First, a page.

Let us ask the Lord to help us to deepen our convictions of what a treasure we have in Jesus. 

Second, we must take hold of our ministry, a ministry like Paul’s.

We must OWN this ministry God has given us.  We have a purpose.  A calling. 

This purpose is not first about a career or family or other even very good activities.  This purpose is to know Jesus, to love him, and to display him to the world.  The mission is to take our bucket of riches in Jesus…our treasure…and like casting gold coins around, we throw the treasure around wherever we go.

Paul said, “I believe, therefore I speak.”  He simply spoke of what he truly believed.  This was his ministry.  Every other purpose we have is subservient to this.  Being a spouse.  A parent.  An employee.  A business owner.  A student.  All these things fall under this purpose.

Have we taken hold of this ministry as our very own?

Third, we must humbly acknowledge our frailty.  That all this treasure and ministry is done in these frail, broken, limited bodies of ours.  “Jars of clay.”

It’s normal and natural and expected that we are going to feel the limitations of our bodies and our lives in this world.  We shouldn’t be surprised.

We can wish we didn’t have limitations.  We can dream of a pain-free, tear-free, death-free life.

But it’s not ours…….not yet.  That day is coming.  For now, our ministry of carrying this treasure around is done in broken jars of clay.  And it makes us reliant upon the power of God. 

Through this contrast of treasure in such a fragile vessel, God’s resurrection power is displayed to the world.  What a purpose!!

So we acknowledge and seek contentment in the weakness of these earthen containers. 

Fourth, count the cost of this ministry, for it will bring suffering.

We may not ever suffer quite like Paul, being beaten and shipwrecked and stoned.  But we have to accept that we will suffer in some way as we serve others in the name of Jesus.  Such a ministry will cost us.  It will cost us time.  Money.  Energy.  Reputation.  Comfort.   Suffering is not our goal.  But it is the inevitable outcome.

There are easier, safer, more comfortable lives to live than following Jesus wholeheartedly.   Willingness to suffer is not natural.  It strikes against our humanity.  So it takes conviction about eternal things to choose the life following Christ.

I really like comfort and ease.  I like peace.  So to make choices that may result in discomfort and pain and turmoil and stress… well, that takes the power of God.

The past couple of weeks as I’ve read and re-read this, I look at Paul’s life.  And I find myself challenged…. Even intimidated by Paul.

I’ve realized this passion that Paul had isn’t something I can force out of myself.  I need to sink my roots deeply into Jesus.  Let him transform me from the inside out. 

We can pray, “Lord, help me be willing to suffer for your sake as you suffered to give me life.”

Fifth, we must believe that such suffering brings a glorious resurrection power.

Because suffering is part of our ministry in Christ, we need a promise of something better ahead.  Something glorious.  That promise is resurrection power.  Do I believe vs. 10-12, that my death brings me life?  When we die to our own desires by faith and for the sake of others, God’s resurrection power is demonstrated through his Spirit in us and in others. 

By God’s power, we can have joy and peace and love that defies human explanation.  People will say, “What is it with you?  How can you still love and have peace like this?”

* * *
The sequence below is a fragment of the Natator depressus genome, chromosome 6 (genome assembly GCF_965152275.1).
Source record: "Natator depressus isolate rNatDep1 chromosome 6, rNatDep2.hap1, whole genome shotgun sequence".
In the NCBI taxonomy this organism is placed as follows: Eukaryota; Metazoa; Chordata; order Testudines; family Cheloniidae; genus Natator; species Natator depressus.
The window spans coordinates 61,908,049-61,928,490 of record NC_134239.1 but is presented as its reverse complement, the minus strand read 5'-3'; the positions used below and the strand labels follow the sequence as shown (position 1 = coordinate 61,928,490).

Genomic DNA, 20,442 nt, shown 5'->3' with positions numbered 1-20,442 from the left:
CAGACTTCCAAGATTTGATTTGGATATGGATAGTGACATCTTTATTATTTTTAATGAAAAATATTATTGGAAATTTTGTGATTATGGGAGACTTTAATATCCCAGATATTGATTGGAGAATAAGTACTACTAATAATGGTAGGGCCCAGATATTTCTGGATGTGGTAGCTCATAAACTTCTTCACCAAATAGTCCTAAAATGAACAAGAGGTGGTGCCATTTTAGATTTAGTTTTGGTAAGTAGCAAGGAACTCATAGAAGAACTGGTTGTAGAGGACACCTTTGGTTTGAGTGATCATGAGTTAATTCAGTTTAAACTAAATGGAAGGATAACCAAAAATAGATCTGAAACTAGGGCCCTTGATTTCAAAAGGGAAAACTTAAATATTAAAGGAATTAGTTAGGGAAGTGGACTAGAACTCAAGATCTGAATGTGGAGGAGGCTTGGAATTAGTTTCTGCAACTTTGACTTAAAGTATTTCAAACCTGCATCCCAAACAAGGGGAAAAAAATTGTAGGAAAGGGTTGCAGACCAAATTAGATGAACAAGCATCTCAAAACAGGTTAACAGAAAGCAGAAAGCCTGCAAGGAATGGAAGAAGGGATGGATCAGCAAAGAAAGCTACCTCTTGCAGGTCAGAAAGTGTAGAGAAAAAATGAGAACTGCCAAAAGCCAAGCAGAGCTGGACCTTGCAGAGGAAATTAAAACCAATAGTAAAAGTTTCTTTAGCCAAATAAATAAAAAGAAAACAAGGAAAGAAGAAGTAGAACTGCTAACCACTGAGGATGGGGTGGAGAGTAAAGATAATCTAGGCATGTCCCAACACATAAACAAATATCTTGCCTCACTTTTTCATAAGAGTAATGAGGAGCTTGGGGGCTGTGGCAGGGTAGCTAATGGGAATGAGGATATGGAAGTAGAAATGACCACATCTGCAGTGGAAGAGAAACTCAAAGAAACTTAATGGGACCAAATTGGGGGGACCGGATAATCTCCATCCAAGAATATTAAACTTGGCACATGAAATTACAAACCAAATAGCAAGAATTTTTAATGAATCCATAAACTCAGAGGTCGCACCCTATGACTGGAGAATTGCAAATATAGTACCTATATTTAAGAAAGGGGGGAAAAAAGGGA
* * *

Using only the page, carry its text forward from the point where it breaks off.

We all want resurrection power, but are we willing to die first? 

Death is painful.  But we are inspired by the promises—the promises of real life in Christ.  Of fruitfulness of reward. 

The life of trusting in Christ is a life of death first, followed by the promised fruitful life, a life of resurrection power and reward. 

Sixth, we lift up our eyes from this world and gaze into eternity.

The next life is real.  God is real.  His reward is real.  And it will be worth it.  Gloriously worth it.

So we have to keep our eyes up, gazing into eternity.  And we grow in our longing for this glorious, future reality. 

How do we do this?

The Scriptures can help us.  They are like lenses that correct our limited eyesight and enable us to see clearly…. to see the unseen.   Our trials, though they are long and heavy, will be put in perspective.  And we won’t lose heart. 

Are our minds so filled with this world, that we have no brain space left for an eternal perspective?  Are we growing in being eternally minded?

Seventh, we walk by faith, not by sight.

To walk by sight is natural.  It is normal.  It is what the rest of the world does.  But walking by sight ignores the reality of eternity.  The reality of God.  The reality of what Christ has done.

How do we do this?

When we wake up every morning, let us talk to this invisible God by faith.

Tell him we want to look into eternity.

Praise him for his great power and mercy, though we can’t see him.

Ask him for help to simply believe.

Confess our doubts.

Pray like the man in the gospels who exclaimed to Jesus, “I do believe, but help me in my unbelief.” 

Open our Bibles to see men and women over the centuries who walked by faith, trusting in this invisible God, believing his goodness and his power.

We want to grow in this.   We want our convictions on future things to increase.  They increase over time as we study God’s Word, we obey what we know, we ponder future things, we sing about them, and we talk to our friends about them. 


In all of this, if you know Jesus, you have a treasure.   You have spiritual riches, and it is being contained in an earthen, clay pot.  But that great contrast displays something glorious….. it displays the power of God to the world. 

May we walk in a manner that befits what God has done for us and in us.